And the most important thing to realize is that there is an alternative. We should not go along the line of the extremists. We should not go along the line of total war between Israelis and Palestinians for generations. We should have another option, which is much better and possible, and that is the option of achieving a real and substantive peace agreement between the Israelis and Palestinians. This is the possibility that the Israel government do not accept. This is the problem.
AMY GOODMAN: Benjamin Netanyahu, the opposition leader running to head Israel in February, said Hamas openly declared its goal to eradicate the state of Israel from the face of the earth. They’re aligned with Iran, that openly declares its goal to eradicate Israel from the face of the earth. You make peace with those of your enemies who are reconciled to peace. Jonathan Ben-Artzi, your response?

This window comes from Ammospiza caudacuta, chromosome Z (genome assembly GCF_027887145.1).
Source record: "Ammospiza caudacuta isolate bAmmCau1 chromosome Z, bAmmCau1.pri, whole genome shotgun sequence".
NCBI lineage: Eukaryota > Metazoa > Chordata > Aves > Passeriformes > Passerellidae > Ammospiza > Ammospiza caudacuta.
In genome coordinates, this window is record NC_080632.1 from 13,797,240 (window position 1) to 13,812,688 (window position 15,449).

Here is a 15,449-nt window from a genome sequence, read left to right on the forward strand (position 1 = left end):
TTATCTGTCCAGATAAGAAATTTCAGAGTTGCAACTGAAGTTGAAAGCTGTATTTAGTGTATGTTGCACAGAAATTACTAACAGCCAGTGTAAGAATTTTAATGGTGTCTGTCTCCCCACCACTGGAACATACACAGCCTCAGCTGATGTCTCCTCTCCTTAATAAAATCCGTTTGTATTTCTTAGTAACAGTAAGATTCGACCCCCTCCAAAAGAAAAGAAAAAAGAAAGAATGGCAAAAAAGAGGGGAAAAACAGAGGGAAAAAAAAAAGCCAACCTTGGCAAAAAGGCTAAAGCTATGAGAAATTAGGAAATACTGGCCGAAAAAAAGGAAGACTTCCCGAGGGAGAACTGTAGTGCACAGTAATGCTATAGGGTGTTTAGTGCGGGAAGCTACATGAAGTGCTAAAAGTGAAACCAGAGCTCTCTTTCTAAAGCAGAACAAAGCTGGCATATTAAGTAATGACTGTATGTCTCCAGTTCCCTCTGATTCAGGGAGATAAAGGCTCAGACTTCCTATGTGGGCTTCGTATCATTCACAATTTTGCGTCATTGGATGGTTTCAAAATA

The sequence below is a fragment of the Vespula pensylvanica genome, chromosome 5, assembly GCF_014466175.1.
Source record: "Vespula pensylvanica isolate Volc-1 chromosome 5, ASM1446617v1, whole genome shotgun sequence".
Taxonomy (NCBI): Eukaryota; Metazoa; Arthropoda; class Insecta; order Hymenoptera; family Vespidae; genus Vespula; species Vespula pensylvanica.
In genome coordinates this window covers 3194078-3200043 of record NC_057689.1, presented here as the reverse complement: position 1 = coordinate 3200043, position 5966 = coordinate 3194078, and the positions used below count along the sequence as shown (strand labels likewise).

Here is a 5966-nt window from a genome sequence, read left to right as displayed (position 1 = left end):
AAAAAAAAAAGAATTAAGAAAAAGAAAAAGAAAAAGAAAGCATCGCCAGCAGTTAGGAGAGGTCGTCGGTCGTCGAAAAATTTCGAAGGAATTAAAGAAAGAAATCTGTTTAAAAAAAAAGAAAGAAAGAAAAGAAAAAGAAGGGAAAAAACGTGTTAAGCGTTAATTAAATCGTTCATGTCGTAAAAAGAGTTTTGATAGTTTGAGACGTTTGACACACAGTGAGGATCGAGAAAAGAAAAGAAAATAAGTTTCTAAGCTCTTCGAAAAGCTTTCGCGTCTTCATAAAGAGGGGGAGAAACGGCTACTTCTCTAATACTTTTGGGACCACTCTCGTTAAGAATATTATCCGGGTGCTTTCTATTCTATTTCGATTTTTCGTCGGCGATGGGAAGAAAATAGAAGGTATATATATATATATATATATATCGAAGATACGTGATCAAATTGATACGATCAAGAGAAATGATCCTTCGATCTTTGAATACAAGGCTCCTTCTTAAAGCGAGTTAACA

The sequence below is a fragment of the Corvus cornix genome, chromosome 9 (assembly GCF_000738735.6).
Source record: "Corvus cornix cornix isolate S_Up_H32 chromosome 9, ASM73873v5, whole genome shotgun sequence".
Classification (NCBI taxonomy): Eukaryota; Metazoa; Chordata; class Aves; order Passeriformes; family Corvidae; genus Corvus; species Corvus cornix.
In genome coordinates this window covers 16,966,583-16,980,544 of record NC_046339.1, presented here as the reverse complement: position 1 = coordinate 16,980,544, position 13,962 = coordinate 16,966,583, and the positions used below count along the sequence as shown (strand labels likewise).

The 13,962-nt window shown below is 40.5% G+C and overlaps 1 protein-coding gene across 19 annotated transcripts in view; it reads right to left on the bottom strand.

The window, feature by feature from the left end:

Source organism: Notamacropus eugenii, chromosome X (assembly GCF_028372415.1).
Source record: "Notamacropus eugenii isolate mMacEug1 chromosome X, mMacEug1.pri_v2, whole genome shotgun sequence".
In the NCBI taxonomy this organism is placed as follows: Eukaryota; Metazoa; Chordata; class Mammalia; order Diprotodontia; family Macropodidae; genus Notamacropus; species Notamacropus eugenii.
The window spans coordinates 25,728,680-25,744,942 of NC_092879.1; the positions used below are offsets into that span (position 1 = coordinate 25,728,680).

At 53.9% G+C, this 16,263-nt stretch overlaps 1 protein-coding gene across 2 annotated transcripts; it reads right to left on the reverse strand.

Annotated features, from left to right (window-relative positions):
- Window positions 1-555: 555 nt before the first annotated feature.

JONATHAN BEN-ARTZI: Well, you know, maybe someone should go to Israel and poll Jewish Israelis how many of them think Palestinians should be eradicated off the face of the earth. You’d be surprised at the results, you know? So these, you know —-
AMY GOODMAN: Explain that further.
JONATHAN BEN-ARTZI: Well, when you’re in Israel, people there are very -— you know, I’m not a sociologist, so I would be — I would find it very hard to explain. It would be very interesting to hear someone try to explain this. But for some reason, the Israeli population, the Jewish Israeli population is very much — has a lot of hatred towards these people, although, by all accounts, I would say that they’re actually very nonviolent. If instead of Palestinians we had as neighbors Irish people and we had to deal with the IRA, I think Israel would have a much rougher time. Relatively, there is so little violence coming from the Palestinians and such terrible violence coming from Israel.